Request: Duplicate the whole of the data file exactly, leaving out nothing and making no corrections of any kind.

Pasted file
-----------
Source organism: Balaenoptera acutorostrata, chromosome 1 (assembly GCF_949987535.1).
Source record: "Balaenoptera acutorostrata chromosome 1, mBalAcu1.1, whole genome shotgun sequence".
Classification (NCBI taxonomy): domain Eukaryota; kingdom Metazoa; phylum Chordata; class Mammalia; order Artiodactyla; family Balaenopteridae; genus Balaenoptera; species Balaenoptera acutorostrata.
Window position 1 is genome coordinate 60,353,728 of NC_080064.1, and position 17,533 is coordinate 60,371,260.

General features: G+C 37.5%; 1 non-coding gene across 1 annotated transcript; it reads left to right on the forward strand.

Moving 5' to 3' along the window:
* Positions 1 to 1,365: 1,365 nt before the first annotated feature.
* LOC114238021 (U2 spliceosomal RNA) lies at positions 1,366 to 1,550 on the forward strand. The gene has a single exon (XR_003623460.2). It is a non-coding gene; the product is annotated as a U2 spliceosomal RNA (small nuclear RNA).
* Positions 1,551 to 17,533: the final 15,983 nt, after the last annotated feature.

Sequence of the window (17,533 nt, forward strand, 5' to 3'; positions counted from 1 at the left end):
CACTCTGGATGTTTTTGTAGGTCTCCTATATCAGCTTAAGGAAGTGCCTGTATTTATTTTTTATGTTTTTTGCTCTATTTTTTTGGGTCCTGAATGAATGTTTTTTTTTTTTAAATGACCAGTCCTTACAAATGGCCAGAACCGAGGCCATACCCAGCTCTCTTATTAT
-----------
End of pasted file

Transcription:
Source organism: Balaenoptera acutorostrata, chromosome 1 (assembly GCF_949987535.1).
Source record: "Balaenoptera acutorostrata chromosome 1, mBalAcu1.1, whole genome shotgun sequence".
Classification (NCBI taxonomy): domain Eukaryota; kingdom Metazoa; phylum Chordata; class Mammalia; order Artiodactyla; family Balaenopteridae; genus Balaenoptera; species Balaenoptera acutorostrata.
Window position 1 is genome coordinate 60,353,728 of NC_080064.1, and position 17,533 is coordinate 60,371,260.

General features: G+C 37.5%; 1 non-coding gene across 1 annotated transcript; it reads left to right on the forward strand.

Moving 5' to 3' along the window:
* Positions 1 to 1,365: 1,365 nt before the first annotated feature.
* LOC114238021 (U2 spliceosomal RNA) lies at positions 1,366 to 1,550 on the forward strand. The gene has a single exon (XR_003623460.2). It is a non-coding gene; the product is annotated as a U2 spliceosomal RNA (small nuclear RNA).
* Positions 1,551 to 17,533: the final 15,983 nt, after the last annotated feature.

Sequence of the window (17,533 nt, forward strand, 5' to 3'; positions counted from 1 at the left end):
CACTCTGGATGTTTTTGTAGGTCTCCTATATCAGCTTAAGGAAGTGCCTGTATTTATTTTTTATGTTTTTTGCTCTATTTTTTTGGGTCCTGAATGAATGTTTTTTTTTTTTAAATGACCAGTCCTTACAAATGGCCAGAACCGAGGCCATACCCAGCTCTCTTATTAT